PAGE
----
A subscription-free digital satellite TV service. To watch it you'll need a Freesat set-top box, a satellite dish and ideally an HD-ready TV. Freesat offers more channels than Freeview.
Virtually all new TVs come with Freeview built in. It's a subscription-free digital TV service that provides television through an aerial.
Freeview offers a combination of standard and high-definition channels.
Full HD screen resolution is 1920 x 1080 and these TVs have superior picture quality when watching a Blu-ray movie.
Cheaper 'HD ready' TVs have the minimum screen resolution (1280 x 720) to display a broadcast HD picture, but Blu-ray movies will not be as sharp as Full HD.
(Screen resolution is the number of pixels, or lines, displayed on the TV, expressed as ‘width x height’.)
HDR stands for high dynamic range. The technology is built into almost all TVs and it improves contrast so you see deeper blacks and brighter whites on screen.
Not all content supports HDR though, so don't expect to see HDR in effect on BBC One. But you will see it on 4K Blu-rays and some streaming services.
Standard 50Hz TVs are fine for watching broadcast TV, as it is recorded or broadcast at 50Hz (that’s 25 complete frames per second). In an attempt to manipulate the picture and create the illusion of smoother motion, many high-end TVs feature processing at 100Hz, 120Hz or even 200Hz, doubling or quadrupling the amount of times the image is produced on screen.
Our tests have shown, however, that this smoother motion doesn't always appear realistic to the eye and people can feel they get a better picture after turning such ‘enhancement’ features off.
Liquid crystal display (LCD) TVs use lamps to shine light through liquid crystal cells in the TV's panel, letting varying amounts of colour through to create a picture.
LED TVs are the same as LCD sets, but the backlight lamps are replaced by tiny light emitting diodes (LEDs). These illuminate the screen for the picture to be formed.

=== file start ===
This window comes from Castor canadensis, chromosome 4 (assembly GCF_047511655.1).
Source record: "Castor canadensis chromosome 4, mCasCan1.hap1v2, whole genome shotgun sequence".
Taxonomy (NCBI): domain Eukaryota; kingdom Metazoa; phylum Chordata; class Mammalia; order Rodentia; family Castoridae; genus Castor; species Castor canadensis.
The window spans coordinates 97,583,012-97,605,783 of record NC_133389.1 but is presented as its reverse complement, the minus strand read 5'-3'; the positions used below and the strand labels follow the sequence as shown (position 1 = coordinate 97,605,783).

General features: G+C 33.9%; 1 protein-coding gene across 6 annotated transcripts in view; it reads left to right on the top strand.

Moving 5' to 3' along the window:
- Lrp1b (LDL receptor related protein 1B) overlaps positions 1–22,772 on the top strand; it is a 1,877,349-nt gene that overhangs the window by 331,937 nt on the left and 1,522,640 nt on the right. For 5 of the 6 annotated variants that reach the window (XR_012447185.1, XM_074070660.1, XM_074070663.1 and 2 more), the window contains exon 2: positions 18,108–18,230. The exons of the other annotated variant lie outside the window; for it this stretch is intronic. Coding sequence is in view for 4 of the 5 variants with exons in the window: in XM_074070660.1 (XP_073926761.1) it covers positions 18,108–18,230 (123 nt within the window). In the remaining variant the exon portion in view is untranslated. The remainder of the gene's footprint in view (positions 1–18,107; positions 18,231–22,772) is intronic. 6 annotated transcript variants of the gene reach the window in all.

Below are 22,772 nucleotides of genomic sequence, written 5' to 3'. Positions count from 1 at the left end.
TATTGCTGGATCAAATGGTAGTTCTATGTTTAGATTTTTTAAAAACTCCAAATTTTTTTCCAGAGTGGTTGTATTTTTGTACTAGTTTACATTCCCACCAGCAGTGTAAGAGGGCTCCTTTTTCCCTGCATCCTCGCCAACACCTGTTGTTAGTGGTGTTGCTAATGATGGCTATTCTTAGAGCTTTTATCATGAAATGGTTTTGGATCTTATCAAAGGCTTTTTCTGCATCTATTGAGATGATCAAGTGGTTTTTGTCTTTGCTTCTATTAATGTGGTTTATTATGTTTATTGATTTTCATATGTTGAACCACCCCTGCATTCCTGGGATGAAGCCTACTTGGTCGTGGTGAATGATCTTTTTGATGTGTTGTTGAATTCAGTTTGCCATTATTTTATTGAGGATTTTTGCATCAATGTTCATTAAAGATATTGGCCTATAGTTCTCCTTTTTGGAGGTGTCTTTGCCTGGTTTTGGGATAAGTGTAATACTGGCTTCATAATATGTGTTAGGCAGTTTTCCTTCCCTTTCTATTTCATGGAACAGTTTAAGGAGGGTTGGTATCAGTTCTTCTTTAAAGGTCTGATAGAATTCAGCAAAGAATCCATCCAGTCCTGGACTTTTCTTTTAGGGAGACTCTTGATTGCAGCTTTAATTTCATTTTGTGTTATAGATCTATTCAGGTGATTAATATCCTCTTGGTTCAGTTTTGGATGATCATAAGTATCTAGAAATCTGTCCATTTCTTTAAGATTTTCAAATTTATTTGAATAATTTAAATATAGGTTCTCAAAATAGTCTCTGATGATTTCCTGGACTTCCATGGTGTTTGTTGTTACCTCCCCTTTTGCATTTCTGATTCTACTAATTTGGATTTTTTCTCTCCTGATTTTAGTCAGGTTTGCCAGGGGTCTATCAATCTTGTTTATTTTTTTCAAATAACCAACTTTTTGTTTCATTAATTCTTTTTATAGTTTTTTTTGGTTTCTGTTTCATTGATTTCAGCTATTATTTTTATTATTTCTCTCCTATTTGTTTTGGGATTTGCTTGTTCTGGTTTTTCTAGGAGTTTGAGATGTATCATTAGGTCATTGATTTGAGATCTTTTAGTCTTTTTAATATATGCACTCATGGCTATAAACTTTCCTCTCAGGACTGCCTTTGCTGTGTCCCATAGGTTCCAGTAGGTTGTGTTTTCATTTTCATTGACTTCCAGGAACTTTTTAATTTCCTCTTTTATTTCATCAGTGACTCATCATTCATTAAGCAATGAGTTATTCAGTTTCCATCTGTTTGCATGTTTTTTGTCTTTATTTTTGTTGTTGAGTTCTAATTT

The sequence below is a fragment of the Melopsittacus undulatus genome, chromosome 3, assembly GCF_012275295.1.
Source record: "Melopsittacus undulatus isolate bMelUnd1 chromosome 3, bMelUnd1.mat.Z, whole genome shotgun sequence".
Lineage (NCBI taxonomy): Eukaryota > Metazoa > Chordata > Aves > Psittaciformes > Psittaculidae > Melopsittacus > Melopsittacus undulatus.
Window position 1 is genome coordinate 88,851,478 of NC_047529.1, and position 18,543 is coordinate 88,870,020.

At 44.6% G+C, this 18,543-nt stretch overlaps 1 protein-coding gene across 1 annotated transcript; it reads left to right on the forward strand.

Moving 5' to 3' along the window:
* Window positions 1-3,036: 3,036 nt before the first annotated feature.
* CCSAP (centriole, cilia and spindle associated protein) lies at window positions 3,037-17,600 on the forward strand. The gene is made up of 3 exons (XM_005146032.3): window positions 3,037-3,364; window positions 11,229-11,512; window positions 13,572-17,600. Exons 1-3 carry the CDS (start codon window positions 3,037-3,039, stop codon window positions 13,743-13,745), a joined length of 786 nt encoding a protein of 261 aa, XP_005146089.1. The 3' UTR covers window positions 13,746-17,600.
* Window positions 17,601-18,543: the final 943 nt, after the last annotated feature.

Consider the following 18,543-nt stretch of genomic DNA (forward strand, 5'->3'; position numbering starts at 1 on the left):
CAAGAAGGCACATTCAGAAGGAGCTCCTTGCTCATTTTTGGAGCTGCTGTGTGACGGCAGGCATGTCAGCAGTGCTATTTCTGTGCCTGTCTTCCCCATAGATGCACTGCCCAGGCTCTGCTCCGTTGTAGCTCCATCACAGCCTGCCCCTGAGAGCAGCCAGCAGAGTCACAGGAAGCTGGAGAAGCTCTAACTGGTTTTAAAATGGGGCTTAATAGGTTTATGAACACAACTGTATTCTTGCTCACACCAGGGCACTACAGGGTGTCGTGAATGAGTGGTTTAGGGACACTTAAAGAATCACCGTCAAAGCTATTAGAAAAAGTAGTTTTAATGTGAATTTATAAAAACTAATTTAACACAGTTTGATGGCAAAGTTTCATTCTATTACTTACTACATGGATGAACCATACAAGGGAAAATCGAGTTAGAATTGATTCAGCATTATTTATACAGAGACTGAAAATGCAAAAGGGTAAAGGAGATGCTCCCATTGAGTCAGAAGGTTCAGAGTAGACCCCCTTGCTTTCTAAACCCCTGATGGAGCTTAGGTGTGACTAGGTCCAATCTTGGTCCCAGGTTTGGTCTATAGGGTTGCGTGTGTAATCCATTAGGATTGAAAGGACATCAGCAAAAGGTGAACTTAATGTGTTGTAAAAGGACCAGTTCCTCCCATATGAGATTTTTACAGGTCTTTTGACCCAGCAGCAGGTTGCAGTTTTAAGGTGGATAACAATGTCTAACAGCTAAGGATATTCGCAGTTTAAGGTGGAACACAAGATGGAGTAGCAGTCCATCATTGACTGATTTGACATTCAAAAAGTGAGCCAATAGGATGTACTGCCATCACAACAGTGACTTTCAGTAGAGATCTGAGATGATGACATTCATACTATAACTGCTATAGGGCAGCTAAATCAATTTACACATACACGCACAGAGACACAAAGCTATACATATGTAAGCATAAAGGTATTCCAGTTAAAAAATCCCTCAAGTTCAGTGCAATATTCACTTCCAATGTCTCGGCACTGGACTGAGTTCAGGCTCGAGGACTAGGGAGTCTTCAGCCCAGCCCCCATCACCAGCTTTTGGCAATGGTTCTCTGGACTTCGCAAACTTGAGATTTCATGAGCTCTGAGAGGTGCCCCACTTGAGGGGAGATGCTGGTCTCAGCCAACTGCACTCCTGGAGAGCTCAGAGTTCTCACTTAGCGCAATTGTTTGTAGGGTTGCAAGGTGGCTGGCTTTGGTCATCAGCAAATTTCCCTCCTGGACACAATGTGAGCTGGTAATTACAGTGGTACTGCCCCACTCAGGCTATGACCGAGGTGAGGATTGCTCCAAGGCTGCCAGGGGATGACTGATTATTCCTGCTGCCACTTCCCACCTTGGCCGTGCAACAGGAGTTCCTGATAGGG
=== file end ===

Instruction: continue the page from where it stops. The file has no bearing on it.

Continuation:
LED TVs are typically slimmer and more energy efficient than LCD ones.
This technique, also known as 'micro dimming', varies the backlight in different parts of the screen to give darker, richer blacks and brighter whites where needed.
Organic light emitting diode (OLED) TVs don’t need a backlight and so can be thinner even than LEDs. Since each individual bulb in the panel can be switched on and off, OLED TVs can display deeper black levels than any current screen type.
A programmable video recorder (PVR) allows you to set recordings of live TV programmes using an on-screen menu and then choose to watch, keep or delete them.
Some PVRs let you store up to 2TB of content and even pause live television. More and more TVs these days have PVR functionality built-in to the set, meaning you can attach a hard disk drive into the USB port and then access many of the features of a separate PVR.
The Q in QLED stands for quantum dot technology, where the back-light shines through a layer of quantum dots to produce colour supposedly allowing for increased brightness over OLED sets.
Samsung is one of the only TV manufacturers not currently producing OLED TVs. Instead, the South Korean brand favours QLED for its premium TVs.
Stands for standard definition, which is the lowest quality content you can watch on broadcast TV.
Smart TVs give you access to a range of extra services via the internet. They connect to the internet using either an ethernet connection, wi-fi or an external device (such as a set-top box or games console).
You can stream movies on Netflix, catch up on TV shows via BBC iPlayer, download games, make Skype calls, interact with friends on Facebook and Twitter, or even surf the web using a browser.
A low-frequency subwoofer is a complete speaker system dedicated to reproducing the low-pitched audio, bass sound.
They usually come with sound bars or as part of a home cinema surround sound system.
Some TVs have one or more USB ports that can be used to connect USB devices, such as USB memory sticks for viewing photos on the TV, or external hard disk drives for a TV's PVR functionality.